15. The main chemical means of dealing with the improvement of surface waters is coagulation. Chemical coagulation removes turbidity-producing colloids such as clay particles, bacteria and other organic matter and colourants resulting from the decaying vegetation, animal or industrial wastes. It is directly followed by flocculation, a process whereby the products of coagulation are made to agglomerate and form "floes" of sufficient size and specific weight to allow removal by sedimentation or filtration. As the use of chemicals should be avoided as much as possible, coagulation should be used only when strictly necessary. The most widely used coagulant is Aluminium sulphate, commonly known as alum; Iron salts (such as ferric chloride) can be used, despite their higher cost, when broader pH ranges for coagulation are required. (N.B. pH values for alum's effectiveness range from 5 to 8, while those for the Iron salts range from 4 to 9). These coagulants react with the alkalinity of the water and hydrolyze in it; if the required alkalinity is not present in the raw water it should be added through dosage of lime or Sodium carbonate. The optimum dosing, pH, concentration of coagulant and the most effective order in which to add the various chemicals will be determined with a jar-test which should be carried out by qualified technicians and requires the collection of water samples and the use of specialized laboratory equipment (See 9.12.8). During emergency situations, before jar-tests are done and if there is a need to lower the turbidity of raw water, dosing alum at 50 mg./l is recommended. Dosing is usually done in the form of solutions prepared in special tanks with a holding capacity of 10 or more hours of coagulant feeding requirements; two tanks are required as a minimum (one in operation, the other for the preparation of new solution). To accomplish flocculation, mixing is necessary and may be accomplished hydraulically, in turbulent flow conditions at specially made structures such as weirs or "flocculation chambers", or at the suction side of the pump; it can also be accomplished mechanically (manually or with paddles, rakes, turbines, propellers, etc.). Normally, water should be retained in flocculation tanks for at least 30 minutes to ensure maximum flocculation. Coagulation and flocculation processes should be done (only if required) before sedimentation, filtration and disinfection. The sedimentation basin should be designed in such a way that the last floes settle before the filtration units.


16. The process to eliminate all impurities present as suspended particles which are carried along by flowing raw waters but which will settle in quiescent or semi-quiescent conditions is called sedimentation. It is usually considered the minimum treatment for turbid surface waters; if 24 hours can be alotted for sedimentation, clarified waters can be directly chlorinated. The sun's bactericidal effect has also been documented. Below a certain particle size, depending on the material concerned, settling velocity becomes very small and therefore sedimentation becomes unfeasible. This is the case for colloidal matter, which, as it has been discussed, requires coagulation and flocculation before the sedimentation process. Sedimentation facilities normally operate under continuous flow to:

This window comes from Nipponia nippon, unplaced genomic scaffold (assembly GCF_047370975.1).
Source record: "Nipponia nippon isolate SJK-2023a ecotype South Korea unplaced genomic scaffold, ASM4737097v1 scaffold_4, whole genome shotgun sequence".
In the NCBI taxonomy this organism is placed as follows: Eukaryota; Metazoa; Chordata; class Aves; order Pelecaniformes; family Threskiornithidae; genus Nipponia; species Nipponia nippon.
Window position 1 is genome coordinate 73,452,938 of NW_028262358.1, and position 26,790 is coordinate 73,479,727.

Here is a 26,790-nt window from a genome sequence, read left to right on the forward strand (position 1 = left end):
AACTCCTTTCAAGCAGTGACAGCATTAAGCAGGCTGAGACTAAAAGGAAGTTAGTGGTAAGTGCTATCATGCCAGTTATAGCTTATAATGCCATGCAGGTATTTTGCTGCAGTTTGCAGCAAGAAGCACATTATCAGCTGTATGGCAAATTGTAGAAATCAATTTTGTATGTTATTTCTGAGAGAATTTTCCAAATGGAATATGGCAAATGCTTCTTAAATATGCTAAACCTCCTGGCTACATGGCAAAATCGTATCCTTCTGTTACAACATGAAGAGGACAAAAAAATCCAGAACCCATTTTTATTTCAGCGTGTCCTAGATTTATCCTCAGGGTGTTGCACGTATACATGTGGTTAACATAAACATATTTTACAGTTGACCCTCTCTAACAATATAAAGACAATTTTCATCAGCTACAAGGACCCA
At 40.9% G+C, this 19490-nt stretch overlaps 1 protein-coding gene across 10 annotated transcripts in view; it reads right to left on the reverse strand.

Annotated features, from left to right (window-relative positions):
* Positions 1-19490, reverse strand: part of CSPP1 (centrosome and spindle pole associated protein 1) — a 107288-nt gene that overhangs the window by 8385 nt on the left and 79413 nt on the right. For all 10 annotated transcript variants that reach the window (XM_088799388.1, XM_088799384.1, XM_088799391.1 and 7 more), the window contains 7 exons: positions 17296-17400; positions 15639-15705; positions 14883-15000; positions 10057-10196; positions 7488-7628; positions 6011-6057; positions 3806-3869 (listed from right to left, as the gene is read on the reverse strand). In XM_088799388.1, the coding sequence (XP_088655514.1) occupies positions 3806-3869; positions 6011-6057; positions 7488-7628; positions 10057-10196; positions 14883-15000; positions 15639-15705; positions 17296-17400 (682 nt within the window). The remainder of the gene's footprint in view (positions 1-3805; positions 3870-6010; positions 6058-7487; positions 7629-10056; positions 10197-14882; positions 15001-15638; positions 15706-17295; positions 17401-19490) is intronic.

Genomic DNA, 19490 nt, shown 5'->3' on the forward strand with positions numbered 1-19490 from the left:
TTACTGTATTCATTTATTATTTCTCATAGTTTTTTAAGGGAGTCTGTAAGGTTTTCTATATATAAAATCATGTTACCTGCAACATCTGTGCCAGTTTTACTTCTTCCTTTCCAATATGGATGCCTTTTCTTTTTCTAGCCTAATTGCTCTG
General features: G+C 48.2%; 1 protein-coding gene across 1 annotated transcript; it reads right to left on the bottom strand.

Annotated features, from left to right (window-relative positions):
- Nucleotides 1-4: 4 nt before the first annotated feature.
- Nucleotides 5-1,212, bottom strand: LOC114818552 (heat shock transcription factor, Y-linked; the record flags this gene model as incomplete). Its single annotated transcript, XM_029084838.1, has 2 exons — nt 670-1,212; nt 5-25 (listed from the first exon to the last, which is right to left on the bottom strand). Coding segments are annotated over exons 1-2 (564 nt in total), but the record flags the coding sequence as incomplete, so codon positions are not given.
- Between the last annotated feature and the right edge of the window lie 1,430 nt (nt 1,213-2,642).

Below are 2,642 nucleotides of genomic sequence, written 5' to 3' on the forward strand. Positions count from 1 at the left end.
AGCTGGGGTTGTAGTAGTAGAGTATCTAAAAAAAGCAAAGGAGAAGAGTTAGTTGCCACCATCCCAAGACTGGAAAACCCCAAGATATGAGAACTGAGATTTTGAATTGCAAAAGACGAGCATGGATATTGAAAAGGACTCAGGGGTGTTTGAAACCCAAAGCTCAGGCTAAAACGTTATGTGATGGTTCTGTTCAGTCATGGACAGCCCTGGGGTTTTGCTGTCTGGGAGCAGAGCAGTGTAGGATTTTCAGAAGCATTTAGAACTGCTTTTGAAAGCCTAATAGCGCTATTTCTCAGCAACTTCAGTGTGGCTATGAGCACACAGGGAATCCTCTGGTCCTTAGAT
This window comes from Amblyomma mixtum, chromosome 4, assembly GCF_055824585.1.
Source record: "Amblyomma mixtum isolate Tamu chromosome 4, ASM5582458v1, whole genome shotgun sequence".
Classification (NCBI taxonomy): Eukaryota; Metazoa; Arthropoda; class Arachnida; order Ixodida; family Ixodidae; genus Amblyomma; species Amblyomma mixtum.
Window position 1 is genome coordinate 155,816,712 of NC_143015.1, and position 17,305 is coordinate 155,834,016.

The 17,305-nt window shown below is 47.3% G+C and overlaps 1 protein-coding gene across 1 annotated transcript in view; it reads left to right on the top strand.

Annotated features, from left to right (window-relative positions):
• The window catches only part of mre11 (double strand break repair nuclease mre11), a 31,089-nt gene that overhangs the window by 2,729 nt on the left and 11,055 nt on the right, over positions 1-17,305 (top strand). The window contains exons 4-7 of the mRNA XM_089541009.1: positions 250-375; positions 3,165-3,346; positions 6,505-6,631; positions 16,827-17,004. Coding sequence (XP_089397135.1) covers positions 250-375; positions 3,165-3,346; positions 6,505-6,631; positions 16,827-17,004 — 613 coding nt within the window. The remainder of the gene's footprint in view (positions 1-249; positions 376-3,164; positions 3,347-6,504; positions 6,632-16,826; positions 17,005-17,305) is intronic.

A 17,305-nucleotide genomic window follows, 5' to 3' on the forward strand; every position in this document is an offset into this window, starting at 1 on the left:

i) achieve quiescent conditions in the settling zone;
ii) ensure uniform flow across the settling zone;
iii) obtain uniform concentration of solids as flow enters the settling zone;
iv) ensure that solids entering the sludge zone are not re-suspended.

The efficiency of these structures basically depends on the ratio between the influent flow rate and the surface area of the tank; their design should be based on the settling velocities of the particles to be removed, a factor that should be assessed by qualified technicians and requires the collection of water samples and specialized laboratory equipment (See 12.8). The main tanks found in practice are shown in Fig. 30. Horizontal tanks are compact; sludge is removed from them under hydrostatic head. Circular tanks offer the advantage of simpler scraping mechanisms but are not so compact. The vertical flow tanks, like the one shown in the figure, operate with a sludge blanket which serves to strain out particles smaller than those that could be removed by sedimentation alone at the flow rates employed.

Fig. 30a Type of Sedimentation Tanks (horizontal flow)

Fig. 30b Type of Sedimentation Tanks (vertical flow)

Fig. 30c Type of Sedimentation Tanks (radial flow)


17. Filtration of suspensions through porous media, usually sand, is an important stage in the treatment of potable water to achieve final clarification. It follows the settlement process and, to a certain extent, could be considered complementary: the more effective the settlement, the less the filters have to do. It is the final stage in water clarification and unless clear groundwater is used, it should be regarded as essential. The process consists of passing the water through a bed of sand or any other suitable porous medium. The sand retains suspended matter while permitting the water to pass; if the process is effective, the filtrate should be clear and sparkling in appearance. There are limits to the capacity of filters to achieve this final degree of clarity; pre-treatment and sedimentation processes are used to improve the water quality to levels more easily handled by filters.